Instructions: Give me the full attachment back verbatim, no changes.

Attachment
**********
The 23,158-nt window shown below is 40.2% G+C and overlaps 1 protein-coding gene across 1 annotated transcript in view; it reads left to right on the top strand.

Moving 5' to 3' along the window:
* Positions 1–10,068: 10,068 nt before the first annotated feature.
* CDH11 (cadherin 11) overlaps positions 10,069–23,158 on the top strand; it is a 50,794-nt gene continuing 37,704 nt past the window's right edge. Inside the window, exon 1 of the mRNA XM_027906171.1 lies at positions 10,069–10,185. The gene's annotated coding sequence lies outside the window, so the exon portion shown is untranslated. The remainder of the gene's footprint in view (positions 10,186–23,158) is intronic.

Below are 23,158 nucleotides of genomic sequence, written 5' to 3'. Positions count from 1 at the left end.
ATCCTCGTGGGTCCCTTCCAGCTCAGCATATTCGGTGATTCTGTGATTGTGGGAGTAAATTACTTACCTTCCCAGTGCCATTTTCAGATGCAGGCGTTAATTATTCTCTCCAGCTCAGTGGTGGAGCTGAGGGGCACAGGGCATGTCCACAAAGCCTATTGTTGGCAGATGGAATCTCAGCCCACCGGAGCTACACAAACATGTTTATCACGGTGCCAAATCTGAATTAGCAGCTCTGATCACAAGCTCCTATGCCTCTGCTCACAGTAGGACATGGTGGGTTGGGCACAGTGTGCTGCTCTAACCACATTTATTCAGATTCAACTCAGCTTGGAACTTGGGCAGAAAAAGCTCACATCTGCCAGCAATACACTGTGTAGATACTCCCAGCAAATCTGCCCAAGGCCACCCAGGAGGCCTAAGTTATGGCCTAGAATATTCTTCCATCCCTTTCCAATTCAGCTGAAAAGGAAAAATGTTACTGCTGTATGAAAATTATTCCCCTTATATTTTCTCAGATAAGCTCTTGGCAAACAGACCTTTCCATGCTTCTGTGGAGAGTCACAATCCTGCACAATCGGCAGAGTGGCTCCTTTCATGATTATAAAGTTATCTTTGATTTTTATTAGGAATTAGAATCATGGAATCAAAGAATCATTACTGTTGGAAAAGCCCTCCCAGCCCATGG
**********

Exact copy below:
The 23,158-nt window shown below is 40.2% G+C and overlaps 1 protein-coding gene across 1 annotated transcript in view; it reads left to right on the top strand.

Moving 5' to 3' along the window:
* Positions 1–10,068: 10,068 nt before the first annotated feature.
* CDH11 (cadherin 11) overlaps positions 10,069–23,158 on the top strand; it is a 50,794-nt gene continuing 37,704 nt past the window's right edge. Inside the window, exon 1 of the mRNA XM_027906171.1 lies at positions 10,069–10,185. The gene's annotated coding sequence lies outside the window, so the exon portion shown is untranslated. The remainder of the gene's footprint in view (positions 10,186–23,158) is intronic.

Below are 23,158 nucleotides of genomic sequence, written 5' to 3'. Positions count from 1 at the left end.
ATCCTCGTGGGTCCCTTCCAGCTCAGCATATTCGGTGATTCTGTGATTGTGGGAGTAAATTACTTACCTTCCCAGTGCCATTTTCAGATGCAGGCGTTAATTATTCTCTCCAGCTCAGTGGTGGAGCTGAGGGGCACAGGGCATGTCCACAAAGCCTATTGTTGGCAGATGGAATCTCAGCCCACCGGAGCTACACAAACATGTTTATCACGGTGCCAAATCTGAATTAGCAGCTCTGATCACAAGCTCCTATGCCTCTGCTCACAGTAGGACATGGTGGGTTGGGCACAGTGTGCTGCTCTAACCACATTTATTCAGATTCAACTCAGCTTGGAACTTGGGCAGAAAAAGCTCACATCTGCCAGCAATACACTGTGTAGATACTCCCAGCAAATCTGCCCAAGGCCACCCAGGAGGCCTAAGTTATGGCCTAGAATATTCTTCCATCCCTTTCCAATTCAGCTGAAAAGGAAAAATGTTACTGCTGTATGAAAATTATTCCCCTTATATTTTCTCAGATAAGCTCTTGGCAAACAGACCTTTCCATGCTTCTGTGGAGAGTCACAATCCTGCACAATCGGCAGAGTGGCTCCTTTCATGATTATAAAGTTATCTTTGATTTTTATTAGGAATTAGAATCATGGAATCAAAGAATCATTACTGTTGGAAAAGCCCTCCCAGCCCATGG